The next major release of the Bootstrap framework is around the corner. The alpha version can already be downloaded from Bootstrap’s development website, and the source code is also available on Github.
Although Bootstrap 4 is still in the development phase (so don’t use it on a live site yet), the developers have done a fabulous job. In this post we will take a look at the new version which includes many great features that will surely streamline and improve the frontend development workflow.
1. Sass Instead of LESS
Until now Bootstrap has used LESS as its main CSS prepocessor, but for the new major release, the style rules will be refactored to Sass, which is much more popular among frontend developers, has a huge contributor base, generally easier to use and offers more possibilities. Thanks to the powerful Libsass Sass Complier written in C/C++ Bootstrap 4 will compile much faster than before.
2. New Grid Tier for Smaller Screens
Bootstrap has a sophisticated responsive grid system that allows developers to target devices with different viewports. Bootstrap 3 currently has 4 grid classes for columns, .col-xs-XX for mobile phones, .col-sm-XX for tablets, .col-md-XX for desktops, and .col-lg-XX for larger desktops. Bootstrap 4 will enhance the grid system with a fifth one that will facilitate developers to target smaller devices under 480px viewport width.
The new grid class has taken the name of the previous smallest one, and pushed the current names of the grid tiers upwards by one notch. In Bootstrap 4 the large desktops will use the .col-xl-XX class selector. It’s important to know that despite the new name they didn’t add a new class for extra large screens but for extra small ones.
3. Introduces Relative CSS Units
Bootstrap 4 finally drops the support for Internet Explorer 8. That’s really a smart step as it allows them to get rid of pesky polyfills, and convert to relative CSS units. Instead of pixels, the new major release will use REMs and EMs that make it possible to implement responsive typography on Bootstrap sites. This will also increase readability, and make sites more accessible for disabled users.
If you want to try out how relative units work with the new Bootstrap 4, check out this demo on Codepen.
4. Brand New Bootstrap Cards
The development team decided to unify some previous elements of Bootstrap’s user interface, so they decided to introduce a new UI component called Cards. Cards will replace the former wells, thumbnails and panels, and will provide users with a more streamlined workflow. Don’t worry, cards will keep familiar elements, such as titles, headers and footers of wells, thumbnails and panels.
As cards will be more flexible than the current UI components, they will allow a bigger space for creative implementations. There are some pioneers out there who have already conducted experiments on Codepen with Bootstrap Cards. You can check them out, or create your own cards.
5. New Reboot Module
The new Reboot module replaces the previous normalize.css reset file. It doesn’t ditch it; on the contrary, it builds more rules upon it. The goal of the move was to include all generic CSS selectors and reset styles in a single, easy-to-use SCSS file. You can take a look at the source code here if you want to better understand how the new module works.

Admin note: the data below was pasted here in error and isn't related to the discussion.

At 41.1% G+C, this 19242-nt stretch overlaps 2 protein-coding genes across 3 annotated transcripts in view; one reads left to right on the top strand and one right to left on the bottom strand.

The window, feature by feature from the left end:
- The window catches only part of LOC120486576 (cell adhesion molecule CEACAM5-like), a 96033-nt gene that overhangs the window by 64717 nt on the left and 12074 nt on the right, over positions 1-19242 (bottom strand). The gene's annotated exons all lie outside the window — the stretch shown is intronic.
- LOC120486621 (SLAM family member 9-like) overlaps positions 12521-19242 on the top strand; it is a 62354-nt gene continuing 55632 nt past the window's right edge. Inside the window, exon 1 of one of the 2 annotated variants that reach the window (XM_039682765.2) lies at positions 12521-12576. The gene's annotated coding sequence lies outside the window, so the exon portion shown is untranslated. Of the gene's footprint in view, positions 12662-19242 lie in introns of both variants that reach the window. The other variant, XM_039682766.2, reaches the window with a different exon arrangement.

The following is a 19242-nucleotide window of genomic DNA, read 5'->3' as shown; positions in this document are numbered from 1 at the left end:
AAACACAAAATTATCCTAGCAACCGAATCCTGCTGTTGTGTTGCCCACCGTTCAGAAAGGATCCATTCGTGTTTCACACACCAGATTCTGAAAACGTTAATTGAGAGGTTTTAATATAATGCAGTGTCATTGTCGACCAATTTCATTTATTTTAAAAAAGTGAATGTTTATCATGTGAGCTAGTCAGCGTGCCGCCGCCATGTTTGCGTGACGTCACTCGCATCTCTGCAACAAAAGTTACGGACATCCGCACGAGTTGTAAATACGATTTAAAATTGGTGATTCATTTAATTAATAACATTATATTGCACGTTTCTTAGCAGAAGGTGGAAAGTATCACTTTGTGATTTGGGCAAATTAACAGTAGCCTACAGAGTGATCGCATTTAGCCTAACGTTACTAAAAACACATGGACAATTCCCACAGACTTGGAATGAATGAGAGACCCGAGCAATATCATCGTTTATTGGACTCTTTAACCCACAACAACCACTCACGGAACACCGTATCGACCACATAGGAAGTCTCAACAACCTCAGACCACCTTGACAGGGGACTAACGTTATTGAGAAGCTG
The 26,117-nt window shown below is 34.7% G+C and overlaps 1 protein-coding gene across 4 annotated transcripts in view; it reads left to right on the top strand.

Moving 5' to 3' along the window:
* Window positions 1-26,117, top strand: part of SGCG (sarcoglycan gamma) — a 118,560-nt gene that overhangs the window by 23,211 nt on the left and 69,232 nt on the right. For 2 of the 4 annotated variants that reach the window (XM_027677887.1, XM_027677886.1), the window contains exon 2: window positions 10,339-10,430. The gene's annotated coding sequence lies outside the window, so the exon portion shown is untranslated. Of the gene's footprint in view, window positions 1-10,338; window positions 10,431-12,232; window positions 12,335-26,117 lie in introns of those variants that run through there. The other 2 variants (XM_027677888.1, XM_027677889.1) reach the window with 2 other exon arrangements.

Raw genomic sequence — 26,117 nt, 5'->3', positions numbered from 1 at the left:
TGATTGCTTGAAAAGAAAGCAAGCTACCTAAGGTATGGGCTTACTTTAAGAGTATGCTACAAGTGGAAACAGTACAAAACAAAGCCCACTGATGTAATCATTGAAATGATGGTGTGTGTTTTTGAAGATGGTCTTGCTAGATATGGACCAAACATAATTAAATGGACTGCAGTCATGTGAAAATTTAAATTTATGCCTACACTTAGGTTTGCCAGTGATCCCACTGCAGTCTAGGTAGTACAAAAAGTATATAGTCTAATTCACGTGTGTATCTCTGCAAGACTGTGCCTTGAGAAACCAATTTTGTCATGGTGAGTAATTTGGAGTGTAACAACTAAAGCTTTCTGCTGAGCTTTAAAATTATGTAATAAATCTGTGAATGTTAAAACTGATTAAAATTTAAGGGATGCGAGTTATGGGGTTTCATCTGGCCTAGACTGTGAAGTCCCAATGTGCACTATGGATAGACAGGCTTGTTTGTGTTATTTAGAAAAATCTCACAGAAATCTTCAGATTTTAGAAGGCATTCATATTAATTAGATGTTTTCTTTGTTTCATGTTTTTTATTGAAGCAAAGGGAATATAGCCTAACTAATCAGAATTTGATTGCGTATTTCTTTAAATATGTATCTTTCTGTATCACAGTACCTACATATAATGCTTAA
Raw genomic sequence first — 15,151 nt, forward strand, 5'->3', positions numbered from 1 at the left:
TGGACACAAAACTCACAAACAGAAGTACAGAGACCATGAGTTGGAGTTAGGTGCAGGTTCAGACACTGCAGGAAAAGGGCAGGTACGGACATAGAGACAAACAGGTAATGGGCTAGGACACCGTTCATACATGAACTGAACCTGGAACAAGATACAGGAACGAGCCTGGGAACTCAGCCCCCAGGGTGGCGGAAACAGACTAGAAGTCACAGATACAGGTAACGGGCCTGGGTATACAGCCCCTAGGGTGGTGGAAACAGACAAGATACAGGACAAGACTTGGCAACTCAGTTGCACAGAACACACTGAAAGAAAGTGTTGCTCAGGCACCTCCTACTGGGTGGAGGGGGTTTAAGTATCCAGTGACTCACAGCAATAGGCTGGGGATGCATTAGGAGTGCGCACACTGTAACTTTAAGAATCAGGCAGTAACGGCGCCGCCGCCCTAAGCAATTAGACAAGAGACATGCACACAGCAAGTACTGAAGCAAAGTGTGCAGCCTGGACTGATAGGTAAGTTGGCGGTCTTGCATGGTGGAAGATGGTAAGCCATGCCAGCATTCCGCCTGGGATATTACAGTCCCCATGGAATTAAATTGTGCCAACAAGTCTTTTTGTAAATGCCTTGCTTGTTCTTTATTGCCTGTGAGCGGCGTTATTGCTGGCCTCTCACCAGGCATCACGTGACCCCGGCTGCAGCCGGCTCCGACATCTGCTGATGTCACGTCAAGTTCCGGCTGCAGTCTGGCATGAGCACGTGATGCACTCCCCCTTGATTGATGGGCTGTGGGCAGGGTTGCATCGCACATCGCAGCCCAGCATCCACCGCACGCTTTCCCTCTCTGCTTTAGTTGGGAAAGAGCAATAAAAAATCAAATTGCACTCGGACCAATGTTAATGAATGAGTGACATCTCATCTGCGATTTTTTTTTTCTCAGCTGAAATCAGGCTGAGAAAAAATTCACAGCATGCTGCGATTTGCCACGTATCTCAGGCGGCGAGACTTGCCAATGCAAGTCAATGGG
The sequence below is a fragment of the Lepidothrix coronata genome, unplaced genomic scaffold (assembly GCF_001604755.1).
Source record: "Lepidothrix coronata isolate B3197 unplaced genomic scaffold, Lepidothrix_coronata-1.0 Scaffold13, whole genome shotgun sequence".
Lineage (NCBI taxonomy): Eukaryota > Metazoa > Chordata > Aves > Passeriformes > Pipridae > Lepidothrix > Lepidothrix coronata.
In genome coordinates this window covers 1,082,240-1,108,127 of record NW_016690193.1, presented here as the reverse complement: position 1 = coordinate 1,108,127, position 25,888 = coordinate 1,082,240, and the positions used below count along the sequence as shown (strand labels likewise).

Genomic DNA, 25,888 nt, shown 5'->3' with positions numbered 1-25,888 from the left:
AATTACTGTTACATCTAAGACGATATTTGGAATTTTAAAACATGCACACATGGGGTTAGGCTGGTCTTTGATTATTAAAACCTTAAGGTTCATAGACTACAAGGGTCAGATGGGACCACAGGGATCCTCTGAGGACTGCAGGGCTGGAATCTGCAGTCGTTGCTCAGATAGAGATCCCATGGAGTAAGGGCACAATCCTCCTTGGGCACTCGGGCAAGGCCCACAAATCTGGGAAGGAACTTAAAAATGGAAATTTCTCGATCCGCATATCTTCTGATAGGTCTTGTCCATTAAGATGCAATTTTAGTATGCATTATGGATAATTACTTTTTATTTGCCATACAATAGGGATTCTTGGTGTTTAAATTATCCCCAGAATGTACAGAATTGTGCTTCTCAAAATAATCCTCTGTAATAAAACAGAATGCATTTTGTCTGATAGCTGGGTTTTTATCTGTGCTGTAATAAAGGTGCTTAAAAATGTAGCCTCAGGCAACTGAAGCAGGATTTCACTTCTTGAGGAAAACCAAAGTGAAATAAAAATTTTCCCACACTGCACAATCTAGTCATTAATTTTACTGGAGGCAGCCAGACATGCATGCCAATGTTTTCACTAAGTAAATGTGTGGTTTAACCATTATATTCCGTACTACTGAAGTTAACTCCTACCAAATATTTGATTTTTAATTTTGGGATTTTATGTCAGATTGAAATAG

It’s good to know that the new reset styles smartly set the box-sizing CSS property to border-box on the
<html> element, which is therefore inherited by each child element on the page. The new style rule makes responsive layouts more manageable. If you want to experience the difference between the content-box and border-box layout types, take a look at this handy demo provided by CSS-Tricks.com (it wasn’t created for Bootstrap 4, it just shows how box-sizing generally works).
6. Opt-in Flexbox Support
Bootstrap 4 makes it possible to take leverage of CSS3’s Flexbox Layout, however – as Internet Explorer 9 doesn’t support the flexbox module – the default version of Bootstrap 4 rather makes use of the float and display CSS properties to implement a fluid layout.
Flexbox has an easy-to-use layout that can be excellently utilized in responsive design, as it provides a flexible container that either expands or shrinks itself to fill the available space the best way. Only use the opt-in flexbox feature if you don’t need to provide support for IE9.
7. Streamlined Variable Customization
All Sass variables used in the new Bootstrap release are included in a single file called _variables.scss, that will significantly streamline the development process. You don’t have to do anything else apart from copying the settings from this file into another one called _custom.scss to change the default values.
You can customize many things such as colours, spacing, link styles, typography, tables, grid breakpoints and containers, column number and gutter width, and many others.
8. New Utility Classes for Spacing
Bootstrap 3 already has many practical utility classes such as the ones that change floating or the clearfix, but Bootstrap 4 adds even more. The new spacing classes allow developers to quickly change paddings and margins on their sites.
The syntax for the new classes is quite straightforward, for example adding the .m-a-0 class links a style rule that sets margins to 0 on all sides of the given element (margin-all-0). While margins use the m- prefix, paddings are styled with the p- prefix. In the development docs you can take a look at all the new spacing utility classes.
9. Tooltips and Popovers Powered By Tether
In Bootstrap 4 tooltips and popovers makes use of the supercool Tether library, a positioning engine that makes it possible to keep an absolutely positioned element right next to another element on the same page. This means tooltips and popovers will be automatically placed properly on Bootstrap 4 websites.